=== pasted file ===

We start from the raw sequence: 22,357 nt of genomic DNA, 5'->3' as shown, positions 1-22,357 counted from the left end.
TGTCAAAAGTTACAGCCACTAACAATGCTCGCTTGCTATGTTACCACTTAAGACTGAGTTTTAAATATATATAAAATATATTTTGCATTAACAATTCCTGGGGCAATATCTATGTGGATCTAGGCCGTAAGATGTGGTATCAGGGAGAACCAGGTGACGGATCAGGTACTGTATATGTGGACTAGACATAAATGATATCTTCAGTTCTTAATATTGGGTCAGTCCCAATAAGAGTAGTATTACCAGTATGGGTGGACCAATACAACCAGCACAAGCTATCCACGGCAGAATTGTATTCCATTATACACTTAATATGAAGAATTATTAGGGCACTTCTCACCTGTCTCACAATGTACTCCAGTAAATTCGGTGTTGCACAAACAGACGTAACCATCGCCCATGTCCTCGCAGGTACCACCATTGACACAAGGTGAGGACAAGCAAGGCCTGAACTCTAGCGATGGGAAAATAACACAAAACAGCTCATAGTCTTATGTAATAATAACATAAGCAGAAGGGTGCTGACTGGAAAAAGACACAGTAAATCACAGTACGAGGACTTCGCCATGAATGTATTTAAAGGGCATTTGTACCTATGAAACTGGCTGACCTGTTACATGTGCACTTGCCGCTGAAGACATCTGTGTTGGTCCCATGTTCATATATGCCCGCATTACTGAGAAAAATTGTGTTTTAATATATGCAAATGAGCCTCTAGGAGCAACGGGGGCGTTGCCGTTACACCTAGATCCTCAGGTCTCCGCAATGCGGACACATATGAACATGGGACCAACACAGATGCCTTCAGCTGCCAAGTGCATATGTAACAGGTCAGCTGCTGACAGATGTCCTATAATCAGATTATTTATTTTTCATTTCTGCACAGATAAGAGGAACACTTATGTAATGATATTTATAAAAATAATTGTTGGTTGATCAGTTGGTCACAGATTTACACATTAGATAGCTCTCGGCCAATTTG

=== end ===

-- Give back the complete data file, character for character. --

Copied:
We start from the raw sequence: 22,357 nt of genomic DNA, 5'->3' as shown, positions 1-22,357 counted from the left end.
TGTCAAAAGTTACAGCCACTAACAATGCTCGCTTGCTATGTTACCACTTAAGACTGAGTTTTAAATATATATAAAATATATTTTGCATTAACAATTCCTGGGGCAATATCTATGTGGATCTAGGCCGTAAGATGTGGTATCAGGGAGAACCAGGTGACGGATCAGGTACTGTATATGTGGACTAGACATAAATGATATCTTCAGTTCTTAATATTGGGTCAGTCCCAATAAGAGTAGTATTACCAGTATGGGTGGACCAATACAACCAGCACAAGCTATCCACGGCAGAATTGTATTCCATTATACACTTAATATGAAGAATTATTAGGGCACTTCTCACCTGTCTCACAATGTACTCCAGTAAATTCGGTGTTGCACAAACAGACGTAACCATCGCCCATGTCCTCGCAGGTACCACCATTGACACAAGGTGAGGACAAGCAAGGCCTGAACTCTAGCGATGGGAAAATAACACAAAACAGCTCATAGTCTTATGTAATAATAACATAAGCAGAAGGGTGCTGACTGGAAAAAGACACAGTAAATCACAGTACGAGGACTTCGCCATGAATGTATTTAAAGGGCATTTGTACCTATGAAACTGGCTGACCTGTTACATGTGCACTTGCCGCTGAAGACATCTGTGTTGGTCCCATGTTCATATATGCCCGCATTACTGAGAAAAATTGTGTTTTAATATATGCAAATGAGCCTCTAGGAGCAACGGGGGCGTTGCCGTTACACCTAGATCCTCAGGTCTCCGCAATGCGGACACATATGAACATGGGACCAACACAGATGCCTTCAGCTGCCAAGTGCATATGTAACAGGTCAGCTGCTGACAGATGTCCTATAATCAGATTATTTATTTTTCATTTCTGCACAGATAAGAGGAACACTTATGTAATGATATTTATAAAAATAATTGTTGGTTGATCAGTTGGTCACAGATTTACACATTAGATAGCTCTCGGCCAATTTG